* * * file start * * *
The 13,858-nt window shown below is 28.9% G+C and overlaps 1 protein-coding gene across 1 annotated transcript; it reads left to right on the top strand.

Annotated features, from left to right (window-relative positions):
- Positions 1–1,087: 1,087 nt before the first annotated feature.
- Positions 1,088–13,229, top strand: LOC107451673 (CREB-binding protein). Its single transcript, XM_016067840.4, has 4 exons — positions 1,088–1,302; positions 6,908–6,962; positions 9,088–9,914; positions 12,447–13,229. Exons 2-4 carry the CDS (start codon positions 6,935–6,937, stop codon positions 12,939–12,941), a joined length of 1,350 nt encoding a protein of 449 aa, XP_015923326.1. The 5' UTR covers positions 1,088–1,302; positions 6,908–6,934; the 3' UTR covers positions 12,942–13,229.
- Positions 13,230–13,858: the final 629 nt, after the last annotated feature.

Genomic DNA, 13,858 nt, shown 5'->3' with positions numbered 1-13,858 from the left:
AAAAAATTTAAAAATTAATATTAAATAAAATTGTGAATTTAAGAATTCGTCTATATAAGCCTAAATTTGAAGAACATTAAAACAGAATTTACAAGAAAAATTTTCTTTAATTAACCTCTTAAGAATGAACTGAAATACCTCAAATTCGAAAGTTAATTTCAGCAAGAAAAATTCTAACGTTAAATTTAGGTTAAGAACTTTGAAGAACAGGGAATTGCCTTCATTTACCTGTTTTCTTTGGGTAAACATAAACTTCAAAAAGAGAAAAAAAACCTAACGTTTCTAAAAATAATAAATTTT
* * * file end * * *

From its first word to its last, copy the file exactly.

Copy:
The 13,858-nt window shown below is 28.9% G+C and overlaps 1 protein-coding gene across 1 annotated transcript; it reads left to right on the top strand.

Annotated features, from left to right (window-relative positions):
- Positions 1–1,087: 1,087 nt before the first annotated feature.
- Positions 1,088–13,229, top strand: LOC107451673 (CREB-binding protein). Its single transcript, XM_016067840.4, has 4 exons — positions 1,088–1,302; positions 6,908–6,962; positions 9,088–9,914; positions 12,447–13,229. Exons 2-4 carry the CDS (start codon positions 6,935–6,937, stop codon positions 12,939–12,941), a joined length of 1,350 nt encoding a protein of 449 aa, XP_015923326.1. The 5' UTR covers positions 1,088–1,302; positions 6,908–6,934; the 3' UTR covers positions 12,942–13,229.
- Positions 13,230–13,858: the final 629 nt, after the last annotated feature.

Genomic DNA, 13,858 nt, shown 5'->3' with positions numbered 1-13,858 from the left:
AAAAAATTTAAAAATTAATATTAAATAAAATTGTGAATTTAAGAATTCGTCTATATAAGCCTAAATTTGAAGAACATTAAAACAGAATTTACAAGAAAAATTTTCTTTAATTAACCTCTTAAGAATGAACTGAAATACCTCAAATTCGAAAGTTAATTTCAGCAAGAAAAATTCTAACGTTAAATTTAGGTTAAGAACTTTGAAGAACAGGGAATTGCCTTCATTTACCTGTTTTCTTTGGGTAAACATAAACTTCAAAAAGAGAAAAAAAACCTAACGTTTCTAAAAATAATAAATTTT